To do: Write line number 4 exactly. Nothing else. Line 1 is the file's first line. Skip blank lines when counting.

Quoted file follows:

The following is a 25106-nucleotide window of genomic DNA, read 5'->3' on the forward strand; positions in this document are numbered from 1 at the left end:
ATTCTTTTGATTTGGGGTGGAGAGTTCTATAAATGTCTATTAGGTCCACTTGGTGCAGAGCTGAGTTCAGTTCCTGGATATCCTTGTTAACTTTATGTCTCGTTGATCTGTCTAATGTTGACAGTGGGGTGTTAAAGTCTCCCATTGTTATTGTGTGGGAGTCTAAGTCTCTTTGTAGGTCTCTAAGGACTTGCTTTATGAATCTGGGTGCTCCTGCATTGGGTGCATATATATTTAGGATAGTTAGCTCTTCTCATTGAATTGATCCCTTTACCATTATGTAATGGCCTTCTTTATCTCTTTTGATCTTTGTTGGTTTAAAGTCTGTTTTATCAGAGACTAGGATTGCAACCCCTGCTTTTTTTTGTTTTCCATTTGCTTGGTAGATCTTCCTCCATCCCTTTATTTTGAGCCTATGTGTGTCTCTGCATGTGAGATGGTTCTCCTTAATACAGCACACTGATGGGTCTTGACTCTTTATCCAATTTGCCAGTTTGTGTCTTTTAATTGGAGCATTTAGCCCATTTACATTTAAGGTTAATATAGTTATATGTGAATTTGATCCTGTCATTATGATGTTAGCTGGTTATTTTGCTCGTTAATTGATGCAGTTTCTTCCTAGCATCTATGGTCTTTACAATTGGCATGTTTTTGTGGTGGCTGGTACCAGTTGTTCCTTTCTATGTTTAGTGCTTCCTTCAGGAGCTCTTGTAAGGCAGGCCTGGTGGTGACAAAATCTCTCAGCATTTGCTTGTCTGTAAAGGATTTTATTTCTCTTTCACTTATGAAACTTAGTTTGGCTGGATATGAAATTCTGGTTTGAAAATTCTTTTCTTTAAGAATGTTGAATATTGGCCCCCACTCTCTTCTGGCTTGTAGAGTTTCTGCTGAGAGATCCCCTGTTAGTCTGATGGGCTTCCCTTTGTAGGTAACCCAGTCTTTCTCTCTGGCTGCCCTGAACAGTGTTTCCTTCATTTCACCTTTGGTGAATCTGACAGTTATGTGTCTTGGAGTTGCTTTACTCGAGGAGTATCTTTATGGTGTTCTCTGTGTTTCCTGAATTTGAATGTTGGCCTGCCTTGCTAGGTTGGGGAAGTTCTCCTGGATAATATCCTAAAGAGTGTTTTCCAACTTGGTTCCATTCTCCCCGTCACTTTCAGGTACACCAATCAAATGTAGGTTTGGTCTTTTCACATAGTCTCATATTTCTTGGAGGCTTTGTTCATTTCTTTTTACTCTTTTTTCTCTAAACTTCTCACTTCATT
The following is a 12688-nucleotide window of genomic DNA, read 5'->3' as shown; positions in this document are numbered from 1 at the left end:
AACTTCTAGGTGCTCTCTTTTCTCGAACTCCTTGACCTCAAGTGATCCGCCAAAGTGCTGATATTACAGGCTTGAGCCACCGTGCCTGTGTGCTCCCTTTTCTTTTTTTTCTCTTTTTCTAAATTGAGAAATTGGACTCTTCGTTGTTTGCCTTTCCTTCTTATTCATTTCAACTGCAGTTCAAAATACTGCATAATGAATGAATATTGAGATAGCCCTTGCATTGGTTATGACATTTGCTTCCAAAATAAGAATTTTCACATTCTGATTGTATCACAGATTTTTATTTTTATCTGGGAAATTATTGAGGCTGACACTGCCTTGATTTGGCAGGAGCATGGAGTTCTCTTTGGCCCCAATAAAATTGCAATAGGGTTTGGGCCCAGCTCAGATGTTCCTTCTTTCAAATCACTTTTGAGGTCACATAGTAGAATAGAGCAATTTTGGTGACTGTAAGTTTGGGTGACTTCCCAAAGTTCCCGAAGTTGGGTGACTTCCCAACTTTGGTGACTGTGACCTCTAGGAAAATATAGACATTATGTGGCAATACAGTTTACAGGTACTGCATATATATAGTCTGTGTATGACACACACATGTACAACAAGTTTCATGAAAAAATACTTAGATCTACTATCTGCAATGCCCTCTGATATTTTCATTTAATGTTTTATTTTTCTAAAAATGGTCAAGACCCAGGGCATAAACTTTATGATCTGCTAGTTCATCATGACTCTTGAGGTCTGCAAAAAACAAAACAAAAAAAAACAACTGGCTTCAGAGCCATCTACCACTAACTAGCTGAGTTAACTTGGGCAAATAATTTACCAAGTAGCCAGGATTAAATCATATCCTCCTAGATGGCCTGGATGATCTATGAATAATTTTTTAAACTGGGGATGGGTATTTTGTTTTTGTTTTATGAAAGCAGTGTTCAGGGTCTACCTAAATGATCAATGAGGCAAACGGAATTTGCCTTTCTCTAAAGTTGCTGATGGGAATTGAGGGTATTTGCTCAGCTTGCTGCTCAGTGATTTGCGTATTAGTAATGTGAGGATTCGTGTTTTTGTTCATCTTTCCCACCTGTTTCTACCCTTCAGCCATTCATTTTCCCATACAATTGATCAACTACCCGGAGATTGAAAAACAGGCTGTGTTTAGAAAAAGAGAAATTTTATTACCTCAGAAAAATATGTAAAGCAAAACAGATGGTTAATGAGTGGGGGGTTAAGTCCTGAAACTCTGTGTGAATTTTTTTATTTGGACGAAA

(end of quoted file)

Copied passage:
AACTTCTAGGTGCTCTCTTTTCTCGAACTCCTTGACCTCAAGTGATCCGCCAAAGTGCTGATATTACAGGCTTGAGCCACCGTGCCTGTGTGCTCCCTTTTCTTTTTTTTCTCTTTTTCTAAATTGAGAAATTGGACTCTTCGTTGTTTGCCTTTCCTTCTTATTCATTTCAACTGCAGTTCAAAATACTGCATAATGAATGAATATTGAGATAGCCCTTGCATTGGTTATGACATTTGCTTCCAAAATAAGAATTTTCACATTCTGATTGTATCACAGATTTTTATTTTTATCTGGGAAATTATTGAGGCTGACACTGCCTTGATTTGGCAGGAGCATGGAGTTCTCTTTGGCCCCAATAAAATTGCAATAGGGTTTGGGCCCAGCTCAGATGTTCCTTCTTTCAAATCACTTTTGAGGTCACATAGTAGAATAGAGCAATTTTGGTGACTGTAAGTTTGGGTGACTTCCCAAAGTTCCCGAAGTTGGGTGACTTCCCAACTTTGGTGACTGTGACCTCTAGGAAAATATAGACATTATGTGGCAATACAGTTTACAGGTACTGCATATATATAGTCTGTGTATGACACACACATGTACAACAAGTTTCATGAAAAAATACTTAGATCTACTATCTGCAATGCCCTCTGATATTTTCATTTAATGTTTTATTTTTCTAAAAATGGTCAAGACCCAGGGCATAAACTTTATGATCTGCTAGTTCATCATGACTCTTGAGGTCTGCAAAAAACAAAACAAAAAAAAACAACTGGCTTCAGAGCCATCTACCACTAACTAGCTGAGTTAACTTGGGCAAATAATTTACCAAGTAGCCAGGATTAAATCATATCCTCCTAGATGGCCTGGATGATCTATGAATAATTTTTTAAACTGGGGATGGGTATTTTGTTTTTGTTTTATGAAAGCAGTGTTCAGGGTCTACCTAAATGATCAATGAGGCAAACGGAATTTGCCTTTCTCTAAAGTTGCTGATGGGAATTGAGGGTATTTGCTCAGCTTGCTGCTCAGTGATTTGCGTATTAGTAATGTGAGGATTCGTGTTTTTGTTCATCTTTCCCACCTGTTTCTACCCTTCAGCCATTCATTTTCCCATACAATTGATCAACTACCCGGAGATTGAAAAACAGGCTGTGTTTAGAAAAAGAGAAATTTTATTACCTCAGAAAAATATGTAAAGCAAAACAGATGGTTAATGAGTGGGGGGTTAAGTCCTGAAACTCTGTGTGAATTTTTTTATTTGGACGAAA